What Brando Did Not Do

     The 1951 film version of Tennessee Williams' 1947 A Streetcar Named Desire obviously contains great acting, and the stellar performance of Marlon Brando is what it will always be remembered for. But there are other reasons this film is a classic, reasons that are much more subtle.

     Elia Kazan does the art direction in this film very well. The apartment that Stella and Stanley Kowalski (Kim Hunter and Marlon Brando) live in accurately portrays the drab and dirty feeling one gets from reading the play. The set consists of an old card table and a big tattered sheet that separates a back room from the rest of the apartment. The sheet has great symbolic significance because Blanche (Vivien Leigh) always seems to try to hide behind it.

     The lighting in the film is also used effectively to reveal certain aspects of each character. When Mitch (Karl Malden) tells Blanche that he has never seen her in the light, he speaks for the audience as well. The scenes with Blanche are always dark because she never lets her true self out. Stanley, however, always has the light on him because he hides nothing about himself.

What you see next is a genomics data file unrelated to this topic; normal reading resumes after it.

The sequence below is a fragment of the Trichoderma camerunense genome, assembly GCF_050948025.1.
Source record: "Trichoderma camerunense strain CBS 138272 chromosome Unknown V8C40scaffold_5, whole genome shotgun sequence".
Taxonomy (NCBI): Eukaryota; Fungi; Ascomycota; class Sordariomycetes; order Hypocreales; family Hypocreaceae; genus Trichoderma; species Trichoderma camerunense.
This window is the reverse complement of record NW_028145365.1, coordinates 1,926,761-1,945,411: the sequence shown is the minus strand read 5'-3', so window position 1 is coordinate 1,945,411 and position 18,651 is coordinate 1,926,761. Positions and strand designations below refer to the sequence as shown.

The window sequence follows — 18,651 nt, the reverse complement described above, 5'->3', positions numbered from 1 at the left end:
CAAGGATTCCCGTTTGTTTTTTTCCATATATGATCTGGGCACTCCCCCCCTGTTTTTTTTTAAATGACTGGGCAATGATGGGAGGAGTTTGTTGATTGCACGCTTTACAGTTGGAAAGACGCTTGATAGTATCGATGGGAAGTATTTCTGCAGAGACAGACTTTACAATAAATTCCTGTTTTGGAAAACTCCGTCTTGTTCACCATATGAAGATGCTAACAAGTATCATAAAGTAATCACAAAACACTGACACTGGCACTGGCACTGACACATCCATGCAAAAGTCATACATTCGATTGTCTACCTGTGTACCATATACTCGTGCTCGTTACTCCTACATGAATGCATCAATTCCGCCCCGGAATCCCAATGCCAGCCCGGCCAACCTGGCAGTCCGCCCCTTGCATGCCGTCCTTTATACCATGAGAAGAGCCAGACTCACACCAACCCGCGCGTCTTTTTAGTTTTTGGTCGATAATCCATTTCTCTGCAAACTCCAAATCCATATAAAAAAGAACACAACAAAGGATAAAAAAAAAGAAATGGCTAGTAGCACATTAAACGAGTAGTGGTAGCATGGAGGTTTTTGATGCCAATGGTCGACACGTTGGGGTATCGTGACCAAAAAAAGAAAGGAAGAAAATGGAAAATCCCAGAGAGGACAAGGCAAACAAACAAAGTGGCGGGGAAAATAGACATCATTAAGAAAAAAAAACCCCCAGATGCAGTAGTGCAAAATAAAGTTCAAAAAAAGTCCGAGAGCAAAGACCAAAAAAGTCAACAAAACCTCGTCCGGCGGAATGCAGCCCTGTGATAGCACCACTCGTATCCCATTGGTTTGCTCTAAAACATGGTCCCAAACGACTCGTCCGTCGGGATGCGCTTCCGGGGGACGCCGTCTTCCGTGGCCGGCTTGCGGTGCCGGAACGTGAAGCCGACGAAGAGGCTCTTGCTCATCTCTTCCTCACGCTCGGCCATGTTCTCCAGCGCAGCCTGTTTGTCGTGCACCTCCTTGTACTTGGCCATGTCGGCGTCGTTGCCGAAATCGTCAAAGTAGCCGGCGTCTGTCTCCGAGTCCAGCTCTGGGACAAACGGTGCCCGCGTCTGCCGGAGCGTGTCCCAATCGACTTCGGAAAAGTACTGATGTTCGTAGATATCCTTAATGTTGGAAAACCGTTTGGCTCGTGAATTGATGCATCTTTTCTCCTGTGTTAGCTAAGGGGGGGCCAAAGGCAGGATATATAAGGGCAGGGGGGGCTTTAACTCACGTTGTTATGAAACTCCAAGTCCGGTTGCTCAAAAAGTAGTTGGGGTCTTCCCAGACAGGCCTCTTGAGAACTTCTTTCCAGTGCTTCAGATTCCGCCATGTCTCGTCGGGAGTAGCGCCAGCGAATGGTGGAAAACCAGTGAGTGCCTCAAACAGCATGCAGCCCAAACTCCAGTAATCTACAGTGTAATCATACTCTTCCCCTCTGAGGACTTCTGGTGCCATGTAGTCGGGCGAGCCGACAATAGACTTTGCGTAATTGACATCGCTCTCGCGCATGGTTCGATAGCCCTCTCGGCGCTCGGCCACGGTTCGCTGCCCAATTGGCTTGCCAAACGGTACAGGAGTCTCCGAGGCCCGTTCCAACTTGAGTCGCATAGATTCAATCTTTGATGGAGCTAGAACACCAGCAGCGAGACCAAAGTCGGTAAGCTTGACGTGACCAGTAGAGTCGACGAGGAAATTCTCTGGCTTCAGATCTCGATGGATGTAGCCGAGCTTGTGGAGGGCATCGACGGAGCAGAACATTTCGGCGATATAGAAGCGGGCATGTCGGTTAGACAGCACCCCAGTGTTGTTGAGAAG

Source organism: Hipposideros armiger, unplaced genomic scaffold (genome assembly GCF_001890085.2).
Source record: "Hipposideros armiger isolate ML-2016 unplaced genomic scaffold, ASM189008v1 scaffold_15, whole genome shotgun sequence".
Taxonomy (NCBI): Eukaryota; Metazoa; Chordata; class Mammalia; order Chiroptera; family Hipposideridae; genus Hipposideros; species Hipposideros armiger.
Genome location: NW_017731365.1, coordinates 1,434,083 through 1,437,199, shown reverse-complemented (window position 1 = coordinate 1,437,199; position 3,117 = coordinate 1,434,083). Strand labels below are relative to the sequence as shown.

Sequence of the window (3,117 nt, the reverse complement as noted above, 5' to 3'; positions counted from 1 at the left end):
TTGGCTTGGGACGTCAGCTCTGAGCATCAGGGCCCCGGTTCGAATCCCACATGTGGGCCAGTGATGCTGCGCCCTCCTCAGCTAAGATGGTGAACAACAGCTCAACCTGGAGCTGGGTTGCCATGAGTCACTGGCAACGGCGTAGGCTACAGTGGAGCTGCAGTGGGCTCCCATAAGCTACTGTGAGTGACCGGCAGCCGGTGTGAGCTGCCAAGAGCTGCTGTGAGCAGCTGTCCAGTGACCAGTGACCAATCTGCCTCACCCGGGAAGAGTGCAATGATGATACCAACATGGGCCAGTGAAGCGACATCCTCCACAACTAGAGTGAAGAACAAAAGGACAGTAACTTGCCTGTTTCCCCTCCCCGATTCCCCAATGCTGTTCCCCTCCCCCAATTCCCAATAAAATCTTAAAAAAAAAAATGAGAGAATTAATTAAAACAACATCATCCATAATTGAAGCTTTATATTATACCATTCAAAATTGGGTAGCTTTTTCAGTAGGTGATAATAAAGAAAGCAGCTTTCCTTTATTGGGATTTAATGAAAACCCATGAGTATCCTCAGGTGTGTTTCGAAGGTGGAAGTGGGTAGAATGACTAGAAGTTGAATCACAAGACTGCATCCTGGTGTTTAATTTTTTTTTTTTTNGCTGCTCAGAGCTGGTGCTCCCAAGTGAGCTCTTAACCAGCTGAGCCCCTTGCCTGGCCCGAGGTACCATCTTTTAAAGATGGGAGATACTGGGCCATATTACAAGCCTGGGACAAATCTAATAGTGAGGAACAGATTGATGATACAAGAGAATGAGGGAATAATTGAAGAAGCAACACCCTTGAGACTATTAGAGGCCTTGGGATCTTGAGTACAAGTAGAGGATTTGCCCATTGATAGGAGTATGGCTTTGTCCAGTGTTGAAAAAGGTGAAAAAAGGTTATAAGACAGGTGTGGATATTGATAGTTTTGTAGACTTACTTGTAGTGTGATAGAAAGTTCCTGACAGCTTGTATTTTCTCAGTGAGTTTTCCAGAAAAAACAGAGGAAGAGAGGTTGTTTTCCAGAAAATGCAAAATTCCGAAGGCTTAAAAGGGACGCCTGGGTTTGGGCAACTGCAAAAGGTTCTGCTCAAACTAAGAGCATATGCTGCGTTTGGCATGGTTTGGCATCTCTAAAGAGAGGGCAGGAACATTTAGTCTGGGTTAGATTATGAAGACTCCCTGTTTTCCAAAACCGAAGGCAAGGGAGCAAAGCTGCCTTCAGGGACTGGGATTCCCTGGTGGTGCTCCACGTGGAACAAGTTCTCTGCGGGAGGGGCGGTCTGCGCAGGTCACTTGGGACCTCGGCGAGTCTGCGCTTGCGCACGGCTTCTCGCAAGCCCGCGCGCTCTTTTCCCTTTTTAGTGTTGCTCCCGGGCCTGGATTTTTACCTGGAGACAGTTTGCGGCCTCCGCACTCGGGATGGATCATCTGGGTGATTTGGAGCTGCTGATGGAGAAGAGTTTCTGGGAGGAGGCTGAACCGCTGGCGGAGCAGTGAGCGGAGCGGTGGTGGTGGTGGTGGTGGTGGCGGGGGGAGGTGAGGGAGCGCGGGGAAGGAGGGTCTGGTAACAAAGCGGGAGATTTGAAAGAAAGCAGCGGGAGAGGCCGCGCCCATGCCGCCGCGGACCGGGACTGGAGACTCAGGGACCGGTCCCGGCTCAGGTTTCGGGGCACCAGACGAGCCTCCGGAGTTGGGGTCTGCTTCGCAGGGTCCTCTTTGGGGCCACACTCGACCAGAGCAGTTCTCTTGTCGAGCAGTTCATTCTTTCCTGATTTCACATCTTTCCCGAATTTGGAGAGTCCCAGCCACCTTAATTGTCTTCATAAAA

Almost the entire film is shot from within this apartment set. Although in today's cinema this might be considered a bad thing, it really helps this film. It creates a confined feeling for the audience, which mirrors how Stella is trapped in the abusive relationship with Stanley.

     Another characteristic most people do not consider, unless they are watching a historical film, is costume design. Stella's dress is very plain, which shows her simple tastes and her subservient role in her marriage. Blanche is always dressed with extravagant dresses and jewelry, but these clothes look as if they have been purchased at a thrift store. They show how she tries to be elegant but is really something else. And Stanley is always either dressed in a dirty white shirt or no shirt at all. His dress is symbolic of the workingman, who is not afraid to get his hands dirty or worry about how he might look to others.

     These characteristics of films are often overlooked; and, although there are Academy Awards for them, no one really remembers who won them. But without them, films would not be quite as effective. While one notices Brando's turbulent performance and not the way the lighting was arranged around him, the magnificent performance might not have had the same impact without it.

Brooks Dawkins

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